Andrzej Wajda’s Archive at the Manggha Museum of Japanese Art and Technology in Krakow
On 7 July 2011, by the decision of the Founders, Andrzej Wajda and Krystyna Zachwatowicz, the private collections forming Andrzej Wajda’s Archive became the property of the Manggha Museum of Japanese Art and Technology.
Nature and structure of the archive
Andrzej Wajda’s Archive is a private collection, which largely determines both its nature (diversity) and structure. Based on the most general criteria, one might say that the collections making up the archive are ordered according to Andrzej Wajda’s successive projects. These include artistic (films, theatre productions, exhibitions, etc), educational (e.g. Master School of Film Directing), and civic projects (e.g. formation of the Kyoto–Krakow Foundation and construction of the Manggha Centre [now Museum] of Japanese Art and Technology in Krakow, the Wyspiański Pavilion, or the Japanese Language School in Krakow), as well as social and political engagements (Solidarity Trade Union, Senate of the Republic of Poland, Polish Filmmakers’ Association, etc).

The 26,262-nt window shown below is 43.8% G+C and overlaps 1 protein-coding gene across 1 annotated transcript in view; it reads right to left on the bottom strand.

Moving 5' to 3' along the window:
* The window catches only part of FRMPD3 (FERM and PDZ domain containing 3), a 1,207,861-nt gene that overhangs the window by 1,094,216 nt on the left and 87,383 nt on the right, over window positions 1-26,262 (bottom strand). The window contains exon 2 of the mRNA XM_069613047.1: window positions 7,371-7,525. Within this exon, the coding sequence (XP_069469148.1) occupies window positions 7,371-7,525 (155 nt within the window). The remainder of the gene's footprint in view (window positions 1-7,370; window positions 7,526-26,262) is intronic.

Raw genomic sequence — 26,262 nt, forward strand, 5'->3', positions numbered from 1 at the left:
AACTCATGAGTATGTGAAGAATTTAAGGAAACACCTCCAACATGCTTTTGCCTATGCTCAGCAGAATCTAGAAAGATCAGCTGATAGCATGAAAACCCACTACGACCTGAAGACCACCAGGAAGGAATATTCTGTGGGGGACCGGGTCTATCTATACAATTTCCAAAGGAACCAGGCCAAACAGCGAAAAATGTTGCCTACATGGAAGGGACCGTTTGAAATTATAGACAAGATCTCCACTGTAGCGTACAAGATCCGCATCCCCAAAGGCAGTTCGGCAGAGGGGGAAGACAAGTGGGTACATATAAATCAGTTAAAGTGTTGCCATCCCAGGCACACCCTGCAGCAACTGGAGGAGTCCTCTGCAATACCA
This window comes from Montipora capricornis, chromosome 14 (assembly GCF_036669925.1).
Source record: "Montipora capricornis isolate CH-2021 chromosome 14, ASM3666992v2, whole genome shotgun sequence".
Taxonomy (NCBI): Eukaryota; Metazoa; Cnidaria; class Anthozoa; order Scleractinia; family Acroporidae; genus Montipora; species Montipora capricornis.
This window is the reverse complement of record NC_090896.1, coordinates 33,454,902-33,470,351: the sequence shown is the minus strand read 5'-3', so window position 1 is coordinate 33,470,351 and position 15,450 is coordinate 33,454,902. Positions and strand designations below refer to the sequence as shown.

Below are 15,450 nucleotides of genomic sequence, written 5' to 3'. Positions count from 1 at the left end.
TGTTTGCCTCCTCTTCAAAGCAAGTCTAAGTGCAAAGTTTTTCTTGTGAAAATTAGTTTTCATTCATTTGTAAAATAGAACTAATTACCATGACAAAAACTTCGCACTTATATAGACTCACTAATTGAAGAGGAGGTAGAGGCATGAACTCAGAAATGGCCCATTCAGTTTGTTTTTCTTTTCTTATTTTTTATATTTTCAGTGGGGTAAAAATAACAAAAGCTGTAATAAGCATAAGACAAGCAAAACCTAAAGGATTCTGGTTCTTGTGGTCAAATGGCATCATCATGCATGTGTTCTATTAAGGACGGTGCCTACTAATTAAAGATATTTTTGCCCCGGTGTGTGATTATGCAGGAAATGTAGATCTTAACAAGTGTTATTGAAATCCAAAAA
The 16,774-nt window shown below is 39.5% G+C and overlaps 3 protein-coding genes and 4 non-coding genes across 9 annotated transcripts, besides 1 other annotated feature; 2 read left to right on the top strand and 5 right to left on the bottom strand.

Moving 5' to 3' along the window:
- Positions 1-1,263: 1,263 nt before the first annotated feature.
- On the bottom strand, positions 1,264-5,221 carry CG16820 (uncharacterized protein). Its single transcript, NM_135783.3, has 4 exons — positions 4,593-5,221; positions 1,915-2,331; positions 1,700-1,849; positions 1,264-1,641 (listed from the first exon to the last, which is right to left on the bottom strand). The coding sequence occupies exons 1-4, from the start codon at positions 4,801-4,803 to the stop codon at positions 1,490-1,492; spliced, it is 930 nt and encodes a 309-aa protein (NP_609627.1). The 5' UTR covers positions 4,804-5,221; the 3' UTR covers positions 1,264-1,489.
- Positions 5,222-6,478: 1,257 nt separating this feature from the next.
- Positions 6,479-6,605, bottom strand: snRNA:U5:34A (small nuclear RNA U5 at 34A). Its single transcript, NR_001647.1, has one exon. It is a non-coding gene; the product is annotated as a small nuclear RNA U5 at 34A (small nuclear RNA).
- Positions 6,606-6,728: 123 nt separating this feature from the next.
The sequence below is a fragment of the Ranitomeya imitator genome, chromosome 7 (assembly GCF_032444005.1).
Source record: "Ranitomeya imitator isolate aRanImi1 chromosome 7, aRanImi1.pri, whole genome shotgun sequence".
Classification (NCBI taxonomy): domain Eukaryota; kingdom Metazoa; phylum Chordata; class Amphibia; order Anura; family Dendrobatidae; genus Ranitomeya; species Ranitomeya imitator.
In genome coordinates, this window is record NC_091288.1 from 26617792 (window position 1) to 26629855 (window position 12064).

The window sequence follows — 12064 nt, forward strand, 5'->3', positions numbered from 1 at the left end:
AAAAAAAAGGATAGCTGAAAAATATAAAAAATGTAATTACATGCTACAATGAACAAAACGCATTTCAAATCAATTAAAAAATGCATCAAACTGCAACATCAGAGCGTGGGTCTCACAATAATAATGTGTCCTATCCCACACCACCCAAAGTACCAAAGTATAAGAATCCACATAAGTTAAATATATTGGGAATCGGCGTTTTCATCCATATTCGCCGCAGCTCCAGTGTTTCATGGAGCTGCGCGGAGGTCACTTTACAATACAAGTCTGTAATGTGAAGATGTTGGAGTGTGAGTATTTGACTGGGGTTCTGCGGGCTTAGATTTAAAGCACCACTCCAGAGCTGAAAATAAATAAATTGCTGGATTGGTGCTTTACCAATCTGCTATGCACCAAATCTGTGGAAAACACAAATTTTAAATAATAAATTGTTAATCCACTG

The archive includes the following elements for most projects:
– screenplays/scenarios (often in several versions);
– storyboards and sketches;
– publications used for the film/theatre production, etc (fiction, specialist literature on the subject, etc);
– Andrzej Wajda’s (private and official) correspondence;
– invitations, theatre programmes, posters, film stills, photographs;
– exhibition catalogues;
– with respect to film and theatre projects: audio and video recordings (VHS, DVD, including foreign language versions), and music on CD or vinyl records;
– props and costumes used in film and theatre.
Furthermore, the archive also encompasses a sizable collection of books and other publications, in Polish and other languages. This category also includes masters’ and doctoral theses on Wajda’s oeuvre.
A large group of archivalia is connected with prizes and commendations awarded to Andrzej Wajda (correspondence, telegrams, letters of congratulation, laudatory speeches delivered during honorary doctorate ceremonies, etc.) and private documents (notes, correspondence, mementoes in the form of paintings, sketches, books, exhibition catalogues, etc).